High-level quadriplegia is a devastating condition with limited treatment options. Bone marrow derived stem cells (BMSCs) are reported to have immunomodulatory and neurotrophic effects in spinal cord injury (SCI). We report a subject with complete C2 SCI who received three anatomically targeted intrathecal infusions of BMSCs under a single-patient expanded access investigational new drug (IND). She underwent intensive physical therapy and was followed for >2 years. At end-point, her American Spinal Injury Association Impairment Scale (AIS) grade improved from A to B, and she recovered focal pressure touch sensation over several body areas. We conducted serial neurophysiological testing to monitor changes in residual connectivity. Motor, sensory, and autonomic system testing included motor evoked potentials (MEPs), somatosensory evoked potentials (SSEPs), electromyography (EMG) recordings, F waves, galvanic skin responses, and tilt-table responses. The quality and magnitude of voluntary EMG activations increased over time, but remained below the threshold of clinically obvious movement. Unexpectedly, at 14 months post-injury, deep inspiratory maneuvers triggered respiratory-like EMG bursting in the biceps and several other muscles. This finding means that connections between respiratory neurons and motor neurons were newly established, or unmasked. We also report serial analysis of MRI, International Standards for Neurological Classification of SCI (ISNCSCI), pulmonary function, pain scores, cerebrospinal fluid (CSF) cytokines, and bladder assessment. As a single case, the linkage of the clinical and neurophysiological changes to either natural history or to the BMSC infusions cannot be resolved. Nevertheless, such detailed neurophysiological assessment of high cervical SCI patients is rarely performed. Our findings indicate that electrophysiology studies are sensitive to define both residual connectivity and new plasticity.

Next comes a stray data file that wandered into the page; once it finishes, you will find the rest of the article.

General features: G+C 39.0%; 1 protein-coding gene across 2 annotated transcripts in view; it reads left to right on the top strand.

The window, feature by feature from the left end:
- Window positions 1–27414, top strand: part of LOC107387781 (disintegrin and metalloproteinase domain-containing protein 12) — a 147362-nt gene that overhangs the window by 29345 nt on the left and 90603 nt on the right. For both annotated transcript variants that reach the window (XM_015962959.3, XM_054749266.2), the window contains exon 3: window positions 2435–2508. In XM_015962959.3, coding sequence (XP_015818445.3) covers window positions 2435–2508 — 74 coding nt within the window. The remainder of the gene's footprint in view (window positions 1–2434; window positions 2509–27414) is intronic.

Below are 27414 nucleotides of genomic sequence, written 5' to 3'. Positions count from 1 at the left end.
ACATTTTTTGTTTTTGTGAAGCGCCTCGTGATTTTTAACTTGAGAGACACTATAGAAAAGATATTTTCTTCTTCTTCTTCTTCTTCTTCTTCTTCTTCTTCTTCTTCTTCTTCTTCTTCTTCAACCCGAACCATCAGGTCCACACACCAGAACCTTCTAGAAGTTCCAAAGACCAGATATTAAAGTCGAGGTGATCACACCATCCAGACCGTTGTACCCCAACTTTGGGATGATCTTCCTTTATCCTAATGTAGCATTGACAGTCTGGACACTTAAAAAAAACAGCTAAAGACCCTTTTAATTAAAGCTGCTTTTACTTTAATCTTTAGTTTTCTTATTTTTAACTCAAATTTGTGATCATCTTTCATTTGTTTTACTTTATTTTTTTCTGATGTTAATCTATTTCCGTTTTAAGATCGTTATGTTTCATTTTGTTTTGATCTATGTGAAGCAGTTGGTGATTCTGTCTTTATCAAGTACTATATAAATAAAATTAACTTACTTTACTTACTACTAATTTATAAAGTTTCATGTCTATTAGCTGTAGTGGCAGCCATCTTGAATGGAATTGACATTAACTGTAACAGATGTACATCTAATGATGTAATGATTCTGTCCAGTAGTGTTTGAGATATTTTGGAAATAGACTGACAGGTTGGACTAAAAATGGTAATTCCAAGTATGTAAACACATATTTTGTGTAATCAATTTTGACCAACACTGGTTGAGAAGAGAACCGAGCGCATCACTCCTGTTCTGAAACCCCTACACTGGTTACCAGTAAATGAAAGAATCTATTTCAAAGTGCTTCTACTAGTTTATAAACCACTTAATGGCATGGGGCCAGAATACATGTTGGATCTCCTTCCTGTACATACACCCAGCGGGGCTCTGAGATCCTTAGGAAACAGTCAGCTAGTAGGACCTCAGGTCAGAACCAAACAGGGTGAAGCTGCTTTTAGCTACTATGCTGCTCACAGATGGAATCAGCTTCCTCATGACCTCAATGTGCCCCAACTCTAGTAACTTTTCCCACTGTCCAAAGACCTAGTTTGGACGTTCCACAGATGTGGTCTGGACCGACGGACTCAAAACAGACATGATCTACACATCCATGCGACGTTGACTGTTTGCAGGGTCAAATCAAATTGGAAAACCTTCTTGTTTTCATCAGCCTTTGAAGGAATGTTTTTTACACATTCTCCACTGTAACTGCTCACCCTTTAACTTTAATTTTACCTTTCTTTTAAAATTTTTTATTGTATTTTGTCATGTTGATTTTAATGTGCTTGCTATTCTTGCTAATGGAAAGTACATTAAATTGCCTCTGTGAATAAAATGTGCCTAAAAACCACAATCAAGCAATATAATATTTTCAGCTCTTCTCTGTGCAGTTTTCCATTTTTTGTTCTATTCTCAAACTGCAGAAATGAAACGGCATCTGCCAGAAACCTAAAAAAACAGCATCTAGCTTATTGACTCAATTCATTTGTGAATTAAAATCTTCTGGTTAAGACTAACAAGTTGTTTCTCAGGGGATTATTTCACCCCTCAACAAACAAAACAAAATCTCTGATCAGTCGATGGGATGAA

ASJC Scopus subject areas
- Clinical Neurology